Here then we have the Acknowledgement of a great Philosopher, that an irregular State of Nature is preferable to such a Government; we have the Consent of all sensible and generous Men, who carry it yet further, and avow that Death itself is preferable; and yet this Species of Government, so justly condemned, and so generally detested, is what infinitely the greater Part of Mankind groan under, and have groaned under from the Beginning. So that by sure and uncontested Principles, the greatest Part of the Governments on Earth must be concluded Tyrannies, Impostures, Violations of the Natural Rights of Mankind, and worse than the most disorderly Anarchies. How much other Forms exceed this, we shall consider immediately.

Moving on to the second form of government: Aristocracy.

There is no easy cure for despotism. History shows that changing tyrants is not a cure.

Aristocracy - Charging the Public Welfare to the "Men in their several Societies" most respected for "their Understanding and Fortunes." This is roughly what we today would call a republic. In modern times, the "men in their several societies" are politicians in political parties, allied with special interests.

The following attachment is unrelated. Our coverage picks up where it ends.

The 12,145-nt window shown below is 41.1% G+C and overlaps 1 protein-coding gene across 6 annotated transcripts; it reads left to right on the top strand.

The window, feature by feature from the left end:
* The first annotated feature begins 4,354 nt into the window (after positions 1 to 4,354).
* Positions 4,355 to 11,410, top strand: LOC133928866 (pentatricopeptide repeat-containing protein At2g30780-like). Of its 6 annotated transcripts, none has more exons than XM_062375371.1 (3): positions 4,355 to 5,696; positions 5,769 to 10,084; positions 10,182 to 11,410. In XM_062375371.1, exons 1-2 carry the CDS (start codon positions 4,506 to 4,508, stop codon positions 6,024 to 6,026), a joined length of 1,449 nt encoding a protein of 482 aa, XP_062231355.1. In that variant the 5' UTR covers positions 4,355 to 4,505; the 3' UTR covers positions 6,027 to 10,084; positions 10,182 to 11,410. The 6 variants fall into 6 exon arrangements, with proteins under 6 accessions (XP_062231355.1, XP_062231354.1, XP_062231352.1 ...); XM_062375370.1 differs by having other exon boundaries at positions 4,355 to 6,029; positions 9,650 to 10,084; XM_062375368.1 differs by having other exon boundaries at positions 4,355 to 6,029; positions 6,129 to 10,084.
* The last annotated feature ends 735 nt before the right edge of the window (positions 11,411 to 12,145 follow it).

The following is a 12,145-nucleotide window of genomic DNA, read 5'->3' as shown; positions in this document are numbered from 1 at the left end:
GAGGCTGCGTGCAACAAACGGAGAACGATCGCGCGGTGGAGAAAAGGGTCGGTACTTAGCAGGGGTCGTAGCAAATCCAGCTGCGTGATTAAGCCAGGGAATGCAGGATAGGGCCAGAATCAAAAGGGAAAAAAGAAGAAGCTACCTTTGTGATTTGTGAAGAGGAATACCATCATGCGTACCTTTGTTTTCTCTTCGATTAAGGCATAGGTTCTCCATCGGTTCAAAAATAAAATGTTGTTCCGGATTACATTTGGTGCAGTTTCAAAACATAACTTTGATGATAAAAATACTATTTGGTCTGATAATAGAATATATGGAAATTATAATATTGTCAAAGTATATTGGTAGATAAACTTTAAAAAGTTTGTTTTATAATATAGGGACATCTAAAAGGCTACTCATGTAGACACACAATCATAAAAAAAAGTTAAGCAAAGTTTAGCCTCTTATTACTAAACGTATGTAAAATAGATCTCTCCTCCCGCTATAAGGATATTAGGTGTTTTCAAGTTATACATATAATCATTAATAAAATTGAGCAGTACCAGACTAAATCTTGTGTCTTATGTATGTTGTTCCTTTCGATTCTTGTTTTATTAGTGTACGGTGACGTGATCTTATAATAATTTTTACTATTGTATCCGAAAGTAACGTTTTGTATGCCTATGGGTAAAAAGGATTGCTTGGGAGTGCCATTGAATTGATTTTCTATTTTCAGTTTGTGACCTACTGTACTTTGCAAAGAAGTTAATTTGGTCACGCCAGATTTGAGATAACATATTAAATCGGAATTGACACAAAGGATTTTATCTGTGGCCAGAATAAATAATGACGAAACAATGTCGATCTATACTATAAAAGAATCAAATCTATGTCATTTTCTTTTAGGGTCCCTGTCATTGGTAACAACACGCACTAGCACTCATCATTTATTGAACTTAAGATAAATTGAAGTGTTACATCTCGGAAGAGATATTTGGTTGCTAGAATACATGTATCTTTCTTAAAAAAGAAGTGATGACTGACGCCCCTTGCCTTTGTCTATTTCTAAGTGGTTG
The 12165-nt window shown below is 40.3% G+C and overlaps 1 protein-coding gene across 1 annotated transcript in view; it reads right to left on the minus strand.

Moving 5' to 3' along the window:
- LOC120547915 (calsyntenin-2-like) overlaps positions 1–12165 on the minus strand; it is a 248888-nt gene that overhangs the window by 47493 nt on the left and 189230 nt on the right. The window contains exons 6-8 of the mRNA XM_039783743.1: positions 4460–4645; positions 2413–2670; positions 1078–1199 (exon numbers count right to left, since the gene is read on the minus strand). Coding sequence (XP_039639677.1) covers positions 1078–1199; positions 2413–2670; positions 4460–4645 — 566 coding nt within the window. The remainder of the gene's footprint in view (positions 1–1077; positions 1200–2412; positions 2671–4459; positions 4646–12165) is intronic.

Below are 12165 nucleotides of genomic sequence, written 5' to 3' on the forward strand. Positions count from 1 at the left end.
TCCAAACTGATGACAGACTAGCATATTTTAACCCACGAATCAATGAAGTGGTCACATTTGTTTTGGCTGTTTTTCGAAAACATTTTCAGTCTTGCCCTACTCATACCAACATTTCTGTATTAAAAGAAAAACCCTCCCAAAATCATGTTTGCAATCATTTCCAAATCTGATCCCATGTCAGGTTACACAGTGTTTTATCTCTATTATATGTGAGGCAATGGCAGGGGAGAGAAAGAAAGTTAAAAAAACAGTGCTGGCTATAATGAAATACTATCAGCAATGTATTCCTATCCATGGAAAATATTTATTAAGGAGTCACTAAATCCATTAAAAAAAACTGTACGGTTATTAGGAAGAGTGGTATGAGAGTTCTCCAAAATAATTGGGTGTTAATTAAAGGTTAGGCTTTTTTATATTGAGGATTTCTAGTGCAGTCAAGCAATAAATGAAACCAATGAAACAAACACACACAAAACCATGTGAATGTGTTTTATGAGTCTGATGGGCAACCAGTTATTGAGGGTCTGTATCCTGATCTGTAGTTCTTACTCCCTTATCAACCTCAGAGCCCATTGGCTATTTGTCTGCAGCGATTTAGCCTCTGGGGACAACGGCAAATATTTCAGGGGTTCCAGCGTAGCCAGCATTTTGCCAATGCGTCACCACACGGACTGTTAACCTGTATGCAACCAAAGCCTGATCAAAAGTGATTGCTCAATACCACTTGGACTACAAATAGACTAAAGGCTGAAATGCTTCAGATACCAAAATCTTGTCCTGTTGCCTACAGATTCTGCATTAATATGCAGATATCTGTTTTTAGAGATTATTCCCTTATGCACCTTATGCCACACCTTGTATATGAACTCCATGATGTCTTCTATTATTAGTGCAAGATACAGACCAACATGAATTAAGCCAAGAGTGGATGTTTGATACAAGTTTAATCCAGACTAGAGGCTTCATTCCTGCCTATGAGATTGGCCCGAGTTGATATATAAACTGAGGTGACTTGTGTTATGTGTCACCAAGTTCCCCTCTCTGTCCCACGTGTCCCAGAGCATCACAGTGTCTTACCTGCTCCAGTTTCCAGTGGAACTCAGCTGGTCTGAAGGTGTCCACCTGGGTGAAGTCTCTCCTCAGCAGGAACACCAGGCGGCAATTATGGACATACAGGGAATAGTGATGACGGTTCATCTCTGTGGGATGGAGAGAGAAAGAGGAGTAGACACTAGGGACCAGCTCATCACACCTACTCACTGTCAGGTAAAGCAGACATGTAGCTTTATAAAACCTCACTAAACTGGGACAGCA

In all Parts of the World, Mankind, however debased, retains still the Sense of Feeling; the Weight of Tyranny, at last, becomes insupportable; but the Remedy is not so easy; in general, the only Remedy by which they attempt to cure the Tyranny, is to change the Tyrant. This is, and always was the Case for the greater Part. In some Countries however, were found Men of more Penetration; who discovered, “that to live by one Man’s Will, was the Cause of all Men’s Misery.” They therefore changed their former Method, and assembling the Men in their several Societies, the most respectable for their Understanding and Fortunes, they confided to them the Charge of the publick Welfare. This originally formed what is called an Aristocracy.

The hope is that several rulers will offset each other, resulting in less tyranny, and less capricious use of power.

They hoped, it would be impossible that such a Number could ever join in any Design against the general Good; and they promised themselves a great deal of Security and Happiness, from the united Counsels of so many able and experienced Persons.

Unfortunately, being ruled by many is essentially no different than being ruled by one.

But it is now found by abundant Experience, that an Aristocracy and a Despotism differ but in Name; and that a People, who are in general excluded from any Share of the Legislative, are to all Intents and Purposes, as much Slaves, when twenty, independent of them, govern, as when but one domineers.

Under aristocracy, people often seek a counterfeit freedom - freedom to aid, influence or choose rulers, but not freedom of action. If the subject buys into this "fallacious Idea of Liberty," it "binds faster the Chains of his Subjection." This sounds a lot like today's popular idolatry of "democracy" and electoral politics.